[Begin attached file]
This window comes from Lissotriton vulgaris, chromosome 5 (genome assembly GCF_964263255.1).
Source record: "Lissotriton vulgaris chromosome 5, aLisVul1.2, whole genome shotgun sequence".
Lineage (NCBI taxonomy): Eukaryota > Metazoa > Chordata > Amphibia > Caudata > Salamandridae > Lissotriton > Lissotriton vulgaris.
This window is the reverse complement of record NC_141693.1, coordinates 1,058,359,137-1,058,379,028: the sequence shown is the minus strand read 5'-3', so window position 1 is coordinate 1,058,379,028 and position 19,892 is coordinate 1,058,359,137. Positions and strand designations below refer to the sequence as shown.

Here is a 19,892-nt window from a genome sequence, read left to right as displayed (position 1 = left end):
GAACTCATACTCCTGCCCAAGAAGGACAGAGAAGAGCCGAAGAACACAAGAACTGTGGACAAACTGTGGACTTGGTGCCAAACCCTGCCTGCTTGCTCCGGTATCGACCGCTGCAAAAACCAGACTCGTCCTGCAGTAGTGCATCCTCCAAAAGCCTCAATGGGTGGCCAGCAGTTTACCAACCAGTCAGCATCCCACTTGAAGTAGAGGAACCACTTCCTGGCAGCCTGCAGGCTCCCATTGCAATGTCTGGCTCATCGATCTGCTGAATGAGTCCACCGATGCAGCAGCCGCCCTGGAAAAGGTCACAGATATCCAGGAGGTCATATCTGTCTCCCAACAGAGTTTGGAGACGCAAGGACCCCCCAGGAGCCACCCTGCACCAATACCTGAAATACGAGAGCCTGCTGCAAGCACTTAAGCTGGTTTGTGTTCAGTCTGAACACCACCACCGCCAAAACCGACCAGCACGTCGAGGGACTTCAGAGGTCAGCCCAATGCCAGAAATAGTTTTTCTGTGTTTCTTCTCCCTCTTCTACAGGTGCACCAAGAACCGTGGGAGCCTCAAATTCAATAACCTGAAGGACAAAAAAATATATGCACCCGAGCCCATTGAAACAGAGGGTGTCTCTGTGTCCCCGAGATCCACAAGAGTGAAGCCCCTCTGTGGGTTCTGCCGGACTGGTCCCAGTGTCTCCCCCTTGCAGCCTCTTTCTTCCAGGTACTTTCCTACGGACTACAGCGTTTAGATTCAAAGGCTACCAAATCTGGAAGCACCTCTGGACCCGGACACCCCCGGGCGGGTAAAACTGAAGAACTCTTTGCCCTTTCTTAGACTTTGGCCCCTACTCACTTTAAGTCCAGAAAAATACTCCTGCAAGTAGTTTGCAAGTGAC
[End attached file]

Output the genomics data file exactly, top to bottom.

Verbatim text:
This window comes from Lissotriton vulgaris, chromosome 5 (genome assembly GCF_964263255.1).
Source record: "Lissotriton vulgaris chromosome 5, aLisVul1.2, whole genome shotgun sequence".
Lineage (NCBI taxonomy): Eukaryota > Metazoa > Chordata > Amphibia > Caudata > Salamandridae > Lissotriton > Lissotriton vulgaris.
This window is the reverse complement of record NC_141693.1, coordinates 1,058,359,137-1,058,379,028: the sequence shown is the minus strand read 5'-3', so window position 1 is coordinate 1,058,379,028 and position 19,892 is coordinate 1,058,359,137. Positions and strand designations below refer to the sequence as shown.

Here is a 19,892-nt window from a genome sequence, read left to right as displayed (position 1 = left end):
GAACTCATACTCCTGCCCAAGAAGGACAGAGAAGAGCCGAAGAACACAAGAACTGTGGACAAACTGTGGACTTGGTGCCAAACCCTGCCTGCTTGCTCCGGTATCGACCGCTGCAAAAACCAGACTCGTCCTGCAGTAGTGCATCCTCCAAAAGCCTCAATGGGTGGCCAGCAGTTTACCAACCAGTCAGCATCCCACTTGAAGTAGAGGAACCACTTCCTGGCAGCCTGCAGGCTCCCATTGCAATGTCTGGCTCATCGATCTGCTGAATGAGTCCACCGATGCAGCAGCCGCCCTGGAAAAGGTCACAGATATCCAGGAGGTCATATCTGTCTCCCAACAGAGTTTGGAGACGCAAGGACCCCCCAGGAGCCACCCTGCACCAATACCTGAAATACGAGAGCCTGCTGCAAGCACTTAAGCTGGTTTGTGTTCAGTCTGAACACCACCACCGCCAAAACCGACCAGCACGTCGAGGGACTTCAGAGGTCAGCCCAATGCCAGAAATAGTTTTTCTGTGTTTCTTCTCCCTCTTCTACAGGTGCACCAAGAACCGTGGGAGCCTCAAATTCAATAACCTGAAGGACAAAAAAATATATGCACCCGAGCCCATTGAAACAGAGGGTGTCTCTGTGTCCCCGAGATCCACAAGAGTGAAGCCCCTCTGTGGGTTCTGCCGGACTGGTCCCAGTGTCTCCCCCTTGCAGCCTCTTTCTTCCAGGTACTTTCCTACGGACTACAGCGTTTAGATTCAAAGGCTACCAAATCTGGAAGCACCTCTGGACCCGGACACCCCCGGGCGGGTAAAACTGAAGAACTCTTTGCCCTTTCTTAGACTTTGGCCCCTACTCACTTTAAGTCCAGAAAAATACTCCTGCAAGTAGTTTGCAAGTGAC